As physicians, we value privacy and are held to high ethical and legal standards. The Health Insurance Portability and Accountability Act’s HIPAA Security Rule requires that all electronic personal health information (ePHI) must be properly secured from unauthorized access, whether the data is at rest or in transit. Custodians as well as their business associates must perform yearly risk analyses for vulnerabilities in the administrative, physical, and technical safeguards. Stiff penalties await violators of HIPAA rules. Penalties range from up to $50,000 per violation for “reasonable cause” to a maximum of $1,500,000 per year and criminal charges which could result in jail time for “willful neglect.” Criminal prosecutions have occurred (for example, here, here, and here).

At the very least Clinton violated the Federal Records Act that prohibits willful concealment, removal, or destruction of government records, punishable by up to three years imprisonment.

If Hillary Clinton were a physician she’d be in prison. I hear the facility in Allenwood, Pennsylvania is particularly pleasant in the Spring.

To blindly jump on the Hillary inevitability bandwagon would prove that “the world is grown so bad that wrens make prey where eagles dare not perch.” I’d rather heed Margaret Chase Smith’s caution: “Honor is to be earned, not bought.”

Marilyn M. Singleton, MD, JD is a board-certified anesthesiologist and Board member of the Association of American Physicians and Surgeons. She graduated from Stanford and earned her MD at UCSF Medical School. Dr. Singleton completed 2 years of Surgery residency at University of California at San Francisco Medical Center, then her Anesthesia residency at Harvard’s Beth Israel Hospital. She was on the faculty at Johns Hopkins Hospital in Baltimore, Maryland before returning to California for private practice at Cedars-Sinai Medical Center in Los Angeles and Alta Bates Medical Center in Berkeley. While still working in the operating room, she attended UC Berkeley Law School. She interned at the National Health Law Project, and practiced insurance and health law. In addition to providing pain management, Dr. Singleton runs a wellness clinic in association with her county food bank and is in Oakland’s Medical Reserve Corps. Along with delivering medical and educational supplies, she started two make-shift medical clinics in two rural villages in El Salvador.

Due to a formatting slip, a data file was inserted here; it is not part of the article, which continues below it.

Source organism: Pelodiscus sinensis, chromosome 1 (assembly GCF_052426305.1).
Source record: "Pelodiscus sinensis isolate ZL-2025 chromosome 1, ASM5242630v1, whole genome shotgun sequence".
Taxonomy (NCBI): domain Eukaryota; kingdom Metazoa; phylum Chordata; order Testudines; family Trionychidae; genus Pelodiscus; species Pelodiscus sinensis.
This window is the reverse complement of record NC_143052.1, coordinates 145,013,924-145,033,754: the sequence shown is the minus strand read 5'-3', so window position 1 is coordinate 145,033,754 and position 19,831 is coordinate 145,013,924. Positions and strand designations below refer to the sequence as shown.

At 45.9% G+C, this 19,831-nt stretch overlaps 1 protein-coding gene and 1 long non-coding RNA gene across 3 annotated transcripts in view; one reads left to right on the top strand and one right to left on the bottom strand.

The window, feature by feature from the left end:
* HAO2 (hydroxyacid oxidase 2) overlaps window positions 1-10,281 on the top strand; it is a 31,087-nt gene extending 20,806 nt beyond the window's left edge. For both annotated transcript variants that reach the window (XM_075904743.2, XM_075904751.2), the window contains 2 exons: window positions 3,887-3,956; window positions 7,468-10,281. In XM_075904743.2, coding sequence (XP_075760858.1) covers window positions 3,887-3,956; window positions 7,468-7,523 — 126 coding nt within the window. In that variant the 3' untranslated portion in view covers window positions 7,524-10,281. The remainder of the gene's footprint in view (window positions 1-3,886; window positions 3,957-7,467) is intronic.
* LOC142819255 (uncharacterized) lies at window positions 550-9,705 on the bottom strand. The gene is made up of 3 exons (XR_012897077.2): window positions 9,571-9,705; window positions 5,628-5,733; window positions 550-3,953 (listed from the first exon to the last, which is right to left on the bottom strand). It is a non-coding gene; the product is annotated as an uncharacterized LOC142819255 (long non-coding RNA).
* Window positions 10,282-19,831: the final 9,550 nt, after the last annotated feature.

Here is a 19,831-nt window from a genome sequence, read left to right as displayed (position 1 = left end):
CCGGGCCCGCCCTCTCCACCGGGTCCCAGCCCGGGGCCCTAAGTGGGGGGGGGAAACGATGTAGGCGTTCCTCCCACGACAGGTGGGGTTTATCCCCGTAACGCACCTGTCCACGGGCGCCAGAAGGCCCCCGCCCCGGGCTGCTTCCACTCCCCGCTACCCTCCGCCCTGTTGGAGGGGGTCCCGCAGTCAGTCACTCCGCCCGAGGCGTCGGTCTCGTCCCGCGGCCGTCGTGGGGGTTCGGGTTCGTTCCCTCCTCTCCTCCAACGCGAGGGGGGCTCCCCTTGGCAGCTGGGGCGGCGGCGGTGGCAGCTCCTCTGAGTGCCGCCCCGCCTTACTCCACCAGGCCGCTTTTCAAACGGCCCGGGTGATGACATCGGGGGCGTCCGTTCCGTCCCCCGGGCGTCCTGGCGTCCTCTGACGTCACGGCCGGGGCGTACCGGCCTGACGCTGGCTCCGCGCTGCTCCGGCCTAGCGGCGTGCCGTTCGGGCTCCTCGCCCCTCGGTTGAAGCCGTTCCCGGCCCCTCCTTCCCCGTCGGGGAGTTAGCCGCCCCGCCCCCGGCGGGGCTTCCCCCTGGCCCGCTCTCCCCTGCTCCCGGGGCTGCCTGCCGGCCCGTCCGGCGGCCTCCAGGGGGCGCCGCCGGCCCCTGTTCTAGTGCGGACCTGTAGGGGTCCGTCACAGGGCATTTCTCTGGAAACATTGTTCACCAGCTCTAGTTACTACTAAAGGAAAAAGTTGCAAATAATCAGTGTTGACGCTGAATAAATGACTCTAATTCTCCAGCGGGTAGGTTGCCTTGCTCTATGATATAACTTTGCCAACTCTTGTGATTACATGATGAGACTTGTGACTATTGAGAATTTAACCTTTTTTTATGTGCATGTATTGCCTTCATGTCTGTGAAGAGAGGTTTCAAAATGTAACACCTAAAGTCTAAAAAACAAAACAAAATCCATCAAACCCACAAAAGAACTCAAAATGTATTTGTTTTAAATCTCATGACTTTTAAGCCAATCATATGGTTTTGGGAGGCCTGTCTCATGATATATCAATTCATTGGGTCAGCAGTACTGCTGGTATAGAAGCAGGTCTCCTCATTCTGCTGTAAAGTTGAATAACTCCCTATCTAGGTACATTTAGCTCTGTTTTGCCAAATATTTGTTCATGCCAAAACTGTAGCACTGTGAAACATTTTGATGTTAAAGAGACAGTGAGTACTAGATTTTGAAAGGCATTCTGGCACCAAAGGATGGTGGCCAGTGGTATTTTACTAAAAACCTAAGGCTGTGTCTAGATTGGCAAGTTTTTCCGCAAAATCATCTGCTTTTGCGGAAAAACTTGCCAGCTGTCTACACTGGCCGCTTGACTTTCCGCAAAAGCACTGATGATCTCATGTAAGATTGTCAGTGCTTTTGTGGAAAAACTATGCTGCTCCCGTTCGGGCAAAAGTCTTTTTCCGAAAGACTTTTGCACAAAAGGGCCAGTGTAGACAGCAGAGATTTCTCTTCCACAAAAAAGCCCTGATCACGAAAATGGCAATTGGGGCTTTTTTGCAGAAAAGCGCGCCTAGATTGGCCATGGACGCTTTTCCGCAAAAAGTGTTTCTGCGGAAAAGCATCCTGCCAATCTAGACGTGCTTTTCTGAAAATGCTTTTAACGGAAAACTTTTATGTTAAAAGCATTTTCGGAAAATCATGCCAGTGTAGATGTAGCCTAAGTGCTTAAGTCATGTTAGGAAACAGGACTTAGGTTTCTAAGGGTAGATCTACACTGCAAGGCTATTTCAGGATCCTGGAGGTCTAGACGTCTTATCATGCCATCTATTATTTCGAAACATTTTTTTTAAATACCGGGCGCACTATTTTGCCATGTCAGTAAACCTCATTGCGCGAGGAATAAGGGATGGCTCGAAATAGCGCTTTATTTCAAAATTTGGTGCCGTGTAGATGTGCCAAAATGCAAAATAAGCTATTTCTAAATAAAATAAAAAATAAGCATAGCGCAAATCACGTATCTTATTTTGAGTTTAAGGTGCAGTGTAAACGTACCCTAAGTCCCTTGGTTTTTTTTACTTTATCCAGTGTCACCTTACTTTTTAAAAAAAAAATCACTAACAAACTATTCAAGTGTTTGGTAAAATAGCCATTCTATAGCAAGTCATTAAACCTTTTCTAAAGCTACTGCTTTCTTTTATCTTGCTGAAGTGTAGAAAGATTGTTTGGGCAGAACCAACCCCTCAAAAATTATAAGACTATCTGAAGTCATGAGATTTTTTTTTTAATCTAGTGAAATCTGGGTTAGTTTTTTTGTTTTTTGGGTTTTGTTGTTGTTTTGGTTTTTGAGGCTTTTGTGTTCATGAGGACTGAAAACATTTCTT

1 Comment

  1. I stumbled on to an article by Dr. Jane Orient and decided just out of curiosity to check her out which in turn led me to your site.
    I am a patient (i.e. civilian.) I live in NYC where I was born but lived for 18 years in S. Calif. Like most senior citizens which I now am, I’ve seen my share of physicians the vast majority of whom have been excellent but in the course of my life I encountered two who were incompetent and two others who were unethical.
    I must tell you I don’t think I ever had a physician like the bunch of you in this anti-AMA extremist organization of hard-core Republican conservatives and if I had the misfortune to encounter one I’d promptly find another doctor. I know of course there are doctors like you — one can only see the conservative Republican representatives and senators in Washington who are M.D.s. I am just grateful we do not have many like them and you here in New York.
    Quite frankly I do not know how you people ever became physicians or why you did; the lot of you strike me as having as much compassion, concern for humanity, appreciation of economic realities for Americans (other than the super rich),as the doctors who worked for Hitler had. I don’t know why you didn’t go into business (as I did with an Ivy League MBA) where the perfectly acceptable ethos is profit maximization (ethically) and personal enrichment.
    All of you in your organization not only revolt me but I think would revolt all of the physicians I am treated by a number of whom hold high academic positions as well as clinical practices.
    You are nothing but the Tea Party with medical degrees. Or worse.